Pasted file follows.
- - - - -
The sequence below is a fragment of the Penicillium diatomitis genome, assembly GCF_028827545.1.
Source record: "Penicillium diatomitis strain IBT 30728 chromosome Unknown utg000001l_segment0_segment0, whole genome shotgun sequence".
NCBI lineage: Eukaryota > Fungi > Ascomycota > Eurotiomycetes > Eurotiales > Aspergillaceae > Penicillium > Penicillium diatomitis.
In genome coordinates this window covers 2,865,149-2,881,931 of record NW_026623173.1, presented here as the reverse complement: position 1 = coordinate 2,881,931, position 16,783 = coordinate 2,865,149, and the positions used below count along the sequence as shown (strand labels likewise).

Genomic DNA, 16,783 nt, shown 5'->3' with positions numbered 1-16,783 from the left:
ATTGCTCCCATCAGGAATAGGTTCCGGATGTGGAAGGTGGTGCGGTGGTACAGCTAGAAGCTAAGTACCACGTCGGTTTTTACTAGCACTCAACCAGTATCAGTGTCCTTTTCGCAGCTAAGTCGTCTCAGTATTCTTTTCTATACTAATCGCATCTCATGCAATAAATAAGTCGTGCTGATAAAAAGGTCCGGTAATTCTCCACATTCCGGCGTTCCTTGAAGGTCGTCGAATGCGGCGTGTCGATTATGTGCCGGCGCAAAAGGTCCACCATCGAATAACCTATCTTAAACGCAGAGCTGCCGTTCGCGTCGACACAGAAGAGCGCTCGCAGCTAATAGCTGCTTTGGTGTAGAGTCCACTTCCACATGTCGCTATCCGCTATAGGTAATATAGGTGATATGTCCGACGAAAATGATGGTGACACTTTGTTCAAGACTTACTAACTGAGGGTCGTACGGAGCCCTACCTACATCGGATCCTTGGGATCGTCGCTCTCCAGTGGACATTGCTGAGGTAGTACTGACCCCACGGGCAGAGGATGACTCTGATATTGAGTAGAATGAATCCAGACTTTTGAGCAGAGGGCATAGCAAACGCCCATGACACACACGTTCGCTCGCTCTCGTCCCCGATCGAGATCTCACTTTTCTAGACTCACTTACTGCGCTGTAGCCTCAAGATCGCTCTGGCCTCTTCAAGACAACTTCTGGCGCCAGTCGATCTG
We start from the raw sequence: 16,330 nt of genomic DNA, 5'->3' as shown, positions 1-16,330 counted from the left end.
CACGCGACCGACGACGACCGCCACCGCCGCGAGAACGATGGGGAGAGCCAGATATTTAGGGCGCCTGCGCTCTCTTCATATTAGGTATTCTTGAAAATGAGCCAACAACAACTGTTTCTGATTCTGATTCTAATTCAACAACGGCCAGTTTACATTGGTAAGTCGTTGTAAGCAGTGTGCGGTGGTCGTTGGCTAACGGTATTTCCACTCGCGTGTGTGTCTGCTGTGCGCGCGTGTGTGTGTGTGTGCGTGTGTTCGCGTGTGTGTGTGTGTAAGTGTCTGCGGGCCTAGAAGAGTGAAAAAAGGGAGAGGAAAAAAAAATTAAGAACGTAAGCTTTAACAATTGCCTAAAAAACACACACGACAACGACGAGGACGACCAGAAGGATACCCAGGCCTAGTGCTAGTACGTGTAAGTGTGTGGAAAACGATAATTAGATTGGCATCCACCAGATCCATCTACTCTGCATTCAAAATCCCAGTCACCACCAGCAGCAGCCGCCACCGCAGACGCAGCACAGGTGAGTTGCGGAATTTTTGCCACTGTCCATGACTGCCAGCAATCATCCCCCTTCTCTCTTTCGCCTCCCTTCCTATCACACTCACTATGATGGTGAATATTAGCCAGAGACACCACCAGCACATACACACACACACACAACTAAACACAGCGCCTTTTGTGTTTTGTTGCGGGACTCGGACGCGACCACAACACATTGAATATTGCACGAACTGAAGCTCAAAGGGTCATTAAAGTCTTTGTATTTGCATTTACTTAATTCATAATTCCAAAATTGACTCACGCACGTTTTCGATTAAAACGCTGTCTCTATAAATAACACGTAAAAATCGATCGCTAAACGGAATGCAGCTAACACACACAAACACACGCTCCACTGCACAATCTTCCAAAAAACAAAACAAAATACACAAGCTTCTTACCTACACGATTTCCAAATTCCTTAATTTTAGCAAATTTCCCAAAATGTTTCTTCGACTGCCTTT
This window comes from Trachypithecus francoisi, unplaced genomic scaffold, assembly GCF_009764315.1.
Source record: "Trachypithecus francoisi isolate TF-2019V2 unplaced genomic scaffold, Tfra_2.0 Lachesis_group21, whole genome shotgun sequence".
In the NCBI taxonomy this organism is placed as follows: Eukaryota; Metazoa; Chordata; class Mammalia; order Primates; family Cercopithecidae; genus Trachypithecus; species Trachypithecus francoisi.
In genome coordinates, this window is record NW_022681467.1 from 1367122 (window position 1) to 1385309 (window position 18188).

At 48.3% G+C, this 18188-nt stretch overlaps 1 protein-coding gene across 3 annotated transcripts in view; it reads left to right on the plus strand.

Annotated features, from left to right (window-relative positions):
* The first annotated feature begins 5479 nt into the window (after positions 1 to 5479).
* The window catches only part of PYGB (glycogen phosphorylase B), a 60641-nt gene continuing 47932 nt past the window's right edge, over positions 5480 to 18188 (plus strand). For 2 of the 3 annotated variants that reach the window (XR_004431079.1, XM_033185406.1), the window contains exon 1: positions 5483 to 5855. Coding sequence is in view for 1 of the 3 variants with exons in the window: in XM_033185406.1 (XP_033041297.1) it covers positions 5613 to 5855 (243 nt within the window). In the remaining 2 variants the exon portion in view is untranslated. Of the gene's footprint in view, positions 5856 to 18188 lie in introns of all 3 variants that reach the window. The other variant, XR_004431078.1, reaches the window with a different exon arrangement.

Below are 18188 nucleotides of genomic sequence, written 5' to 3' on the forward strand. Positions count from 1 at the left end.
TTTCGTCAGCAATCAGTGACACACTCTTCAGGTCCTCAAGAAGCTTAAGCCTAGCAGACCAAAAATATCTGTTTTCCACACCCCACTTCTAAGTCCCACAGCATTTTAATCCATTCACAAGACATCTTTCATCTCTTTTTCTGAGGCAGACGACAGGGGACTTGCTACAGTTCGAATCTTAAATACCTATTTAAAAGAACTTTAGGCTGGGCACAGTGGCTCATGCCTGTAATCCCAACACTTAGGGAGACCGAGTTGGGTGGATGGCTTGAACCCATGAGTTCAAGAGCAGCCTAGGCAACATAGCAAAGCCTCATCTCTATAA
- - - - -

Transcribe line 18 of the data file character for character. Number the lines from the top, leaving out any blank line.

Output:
TTTCGTCAGCAATCAGTGACACACTCTTCAGGTCCTCAAGAAGCTTAAGCCTAGCAGACCAAAAATATCTGTTTTCCACACCCCACTTCTAAGTCCCACAGCATTTTAATCCATTCACAAGACATCTTTCATCTCTTTTTCTGAGGCAGACGACAGGGGACTTGCTACAGTTCGAATCTTAAATACCTATTTAAAAGAACTTTAGGCTGGGCACAGTGGCTCATGCCTGTAATCCCAACACTTAGGGAGACCGAGTTGGGTGGATGGCTTGAACCCATGAGTTCAAGAGCAGCCTAGGCAACATAGCAAAGCCTCATCTCTATAA